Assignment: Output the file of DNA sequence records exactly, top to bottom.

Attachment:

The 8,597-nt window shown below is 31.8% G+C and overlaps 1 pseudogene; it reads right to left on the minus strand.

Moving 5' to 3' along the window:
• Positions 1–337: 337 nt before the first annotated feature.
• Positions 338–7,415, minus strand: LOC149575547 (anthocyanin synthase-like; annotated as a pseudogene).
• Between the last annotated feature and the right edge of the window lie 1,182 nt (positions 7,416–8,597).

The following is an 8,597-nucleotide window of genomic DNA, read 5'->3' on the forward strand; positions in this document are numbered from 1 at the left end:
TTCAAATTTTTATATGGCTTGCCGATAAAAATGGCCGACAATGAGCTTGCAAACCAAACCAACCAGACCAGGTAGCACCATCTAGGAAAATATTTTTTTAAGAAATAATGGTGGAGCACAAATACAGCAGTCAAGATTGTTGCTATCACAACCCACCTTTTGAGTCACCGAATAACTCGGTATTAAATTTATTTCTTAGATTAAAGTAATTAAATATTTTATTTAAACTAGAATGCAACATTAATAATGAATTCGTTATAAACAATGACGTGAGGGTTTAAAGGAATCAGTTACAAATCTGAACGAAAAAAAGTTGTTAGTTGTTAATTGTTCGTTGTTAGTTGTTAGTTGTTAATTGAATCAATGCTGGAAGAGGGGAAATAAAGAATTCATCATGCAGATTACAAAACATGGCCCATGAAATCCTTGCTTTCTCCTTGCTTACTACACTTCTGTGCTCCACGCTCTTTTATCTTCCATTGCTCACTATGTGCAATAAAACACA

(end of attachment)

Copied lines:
The 8,597-nt window shown below is 31.8% G+C and overlaps 1 pseudogene; it reads right to left on the minus strand.

Moving 5' to 3' along the window:
• Positions 1–337: 337 nt before the first annotated feature.
• Positions 338–7,415, minus strand: LOC149575547 (anthocyanin synthase-like; annotated as a pseudogene).
• Between the last annotated feature and the right edge of the window lie 1,182 nt (positions 7,416–8,597).

The following is an 8,597-nucleotide window of genomic DNA, read 5'->3' on the forward strand; positions in this document are numbered from 1 at the left end:
TTCAAATTTTTATATGGCTTGCCGATAAAAATGGCCGACAATGAGCTTGCAAACCAAACCAACCAGACCAGGTAGCACCATCTAGGAAAATATTTTTTTAAGAAATAATGGTGGAGCACAAATACAGCAGTCAAGATTGTTGCTATCACAACCCACCTTTTGAGTCACCGAATAACTCGGTATTAAATTTATTTCTTAGATTAAAGTAATTAAATATTTTATTTAAACTAGAATGCAACATTAATAATGAATTCGTTATAAACAATGACGTGAGGGTTTAAAGGAATCAGTTACAAATCTGAACGAAAAAAAGTTGTTAGTTGTTAATTGTTCGTTGTTAGTTGTTAGTTGTTAATTGAATCAATGCTGGAAGAGGGGAAATAAAGAATTCATCATGCAGATTACAAAACATGGCCCATGAAATCCTTGCTTTCTCCTTGCTTACTACACTTCTGTGCTCCACGCTCTTTTATCTTCCATTGCTCACTATGTGCAATAAAACACA